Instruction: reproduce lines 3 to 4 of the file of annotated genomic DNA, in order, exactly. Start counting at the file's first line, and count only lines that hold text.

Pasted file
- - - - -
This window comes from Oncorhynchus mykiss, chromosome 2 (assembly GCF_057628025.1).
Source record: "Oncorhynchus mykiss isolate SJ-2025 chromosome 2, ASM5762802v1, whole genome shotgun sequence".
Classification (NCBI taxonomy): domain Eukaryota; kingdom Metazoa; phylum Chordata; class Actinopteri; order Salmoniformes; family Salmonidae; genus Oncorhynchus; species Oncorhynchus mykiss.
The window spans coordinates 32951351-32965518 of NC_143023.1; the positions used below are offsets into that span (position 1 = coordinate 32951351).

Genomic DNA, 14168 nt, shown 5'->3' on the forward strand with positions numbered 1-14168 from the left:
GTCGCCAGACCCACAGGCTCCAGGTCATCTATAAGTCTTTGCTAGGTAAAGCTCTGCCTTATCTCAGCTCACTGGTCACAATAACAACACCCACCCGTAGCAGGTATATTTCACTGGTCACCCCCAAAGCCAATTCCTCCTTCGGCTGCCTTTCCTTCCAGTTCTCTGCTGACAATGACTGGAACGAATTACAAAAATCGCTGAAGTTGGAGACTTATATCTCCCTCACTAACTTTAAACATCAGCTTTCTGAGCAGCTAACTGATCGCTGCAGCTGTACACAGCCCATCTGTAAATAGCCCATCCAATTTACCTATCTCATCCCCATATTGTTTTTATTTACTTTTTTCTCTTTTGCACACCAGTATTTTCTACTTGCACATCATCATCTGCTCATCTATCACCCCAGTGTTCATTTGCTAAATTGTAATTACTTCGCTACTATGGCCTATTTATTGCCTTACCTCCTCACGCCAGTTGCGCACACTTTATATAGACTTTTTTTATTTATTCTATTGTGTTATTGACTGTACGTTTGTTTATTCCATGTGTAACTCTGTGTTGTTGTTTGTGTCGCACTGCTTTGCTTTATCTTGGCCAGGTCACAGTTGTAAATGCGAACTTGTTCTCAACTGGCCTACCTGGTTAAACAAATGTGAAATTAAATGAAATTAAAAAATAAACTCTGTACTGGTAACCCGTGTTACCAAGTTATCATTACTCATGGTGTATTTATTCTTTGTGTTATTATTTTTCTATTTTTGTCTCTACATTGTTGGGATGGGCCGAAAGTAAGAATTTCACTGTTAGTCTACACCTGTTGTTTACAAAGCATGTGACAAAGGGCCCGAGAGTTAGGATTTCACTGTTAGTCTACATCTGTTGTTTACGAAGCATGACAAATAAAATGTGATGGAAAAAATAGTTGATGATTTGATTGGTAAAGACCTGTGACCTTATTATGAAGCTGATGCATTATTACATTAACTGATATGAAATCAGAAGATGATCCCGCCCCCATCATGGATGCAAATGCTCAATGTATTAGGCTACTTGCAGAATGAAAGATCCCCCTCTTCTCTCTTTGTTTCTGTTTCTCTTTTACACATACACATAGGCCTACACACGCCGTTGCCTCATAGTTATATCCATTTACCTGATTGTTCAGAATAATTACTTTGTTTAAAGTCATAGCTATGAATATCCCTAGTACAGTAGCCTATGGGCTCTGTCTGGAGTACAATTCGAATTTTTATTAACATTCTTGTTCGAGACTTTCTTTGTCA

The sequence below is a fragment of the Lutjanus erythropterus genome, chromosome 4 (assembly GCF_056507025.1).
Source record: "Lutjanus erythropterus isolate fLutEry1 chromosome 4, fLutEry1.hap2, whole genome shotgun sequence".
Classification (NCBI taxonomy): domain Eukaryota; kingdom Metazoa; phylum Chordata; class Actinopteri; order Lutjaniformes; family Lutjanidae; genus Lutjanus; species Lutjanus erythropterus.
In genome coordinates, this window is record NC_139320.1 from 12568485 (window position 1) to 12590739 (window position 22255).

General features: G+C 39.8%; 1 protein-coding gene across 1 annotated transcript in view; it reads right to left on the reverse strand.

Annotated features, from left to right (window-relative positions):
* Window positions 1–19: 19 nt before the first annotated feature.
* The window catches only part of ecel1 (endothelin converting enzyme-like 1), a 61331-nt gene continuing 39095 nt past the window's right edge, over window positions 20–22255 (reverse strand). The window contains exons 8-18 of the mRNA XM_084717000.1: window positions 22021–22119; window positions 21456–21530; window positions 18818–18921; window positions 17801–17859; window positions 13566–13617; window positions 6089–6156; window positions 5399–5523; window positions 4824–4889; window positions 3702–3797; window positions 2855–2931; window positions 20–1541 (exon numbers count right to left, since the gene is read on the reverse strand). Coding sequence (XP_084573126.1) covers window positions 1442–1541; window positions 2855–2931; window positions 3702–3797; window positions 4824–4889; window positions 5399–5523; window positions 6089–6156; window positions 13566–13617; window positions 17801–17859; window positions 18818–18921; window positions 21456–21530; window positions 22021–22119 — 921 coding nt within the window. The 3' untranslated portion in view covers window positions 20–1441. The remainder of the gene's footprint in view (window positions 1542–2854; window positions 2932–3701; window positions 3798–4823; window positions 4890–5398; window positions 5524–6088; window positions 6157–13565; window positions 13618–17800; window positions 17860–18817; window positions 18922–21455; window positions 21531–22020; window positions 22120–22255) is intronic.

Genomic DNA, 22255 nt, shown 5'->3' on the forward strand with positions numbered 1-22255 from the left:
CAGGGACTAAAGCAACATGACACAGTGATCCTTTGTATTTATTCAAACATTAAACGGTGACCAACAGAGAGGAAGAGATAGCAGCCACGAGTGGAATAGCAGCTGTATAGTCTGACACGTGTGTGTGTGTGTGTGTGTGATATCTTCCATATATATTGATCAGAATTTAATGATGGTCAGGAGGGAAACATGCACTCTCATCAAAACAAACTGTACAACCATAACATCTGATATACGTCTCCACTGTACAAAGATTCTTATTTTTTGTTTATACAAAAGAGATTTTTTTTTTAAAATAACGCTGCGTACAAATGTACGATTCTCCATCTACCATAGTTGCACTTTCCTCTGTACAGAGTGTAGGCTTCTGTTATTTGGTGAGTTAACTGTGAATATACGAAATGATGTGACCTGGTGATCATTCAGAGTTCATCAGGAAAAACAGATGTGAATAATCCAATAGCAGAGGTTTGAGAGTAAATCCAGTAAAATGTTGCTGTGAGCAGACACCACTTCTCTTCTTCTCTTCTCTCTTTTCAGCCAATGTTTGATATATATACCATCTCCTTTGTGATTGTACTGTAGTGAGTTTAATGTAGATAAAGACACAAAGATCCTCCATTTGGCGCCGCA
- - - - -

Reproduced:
Classification (NCBI taxonomy): domain Eukaryota; kingdom Metazoa; phylum Chordata; class Actinopteri; order Salmoniformes; family Salmonidae; genus Oncorhynchus; species Oncorhynchus mykiss.
The window spans coordinates 32951351-32965518 of NC_143023.1; the positions used below are offsets into that span (position 1 = coordinate 32951351).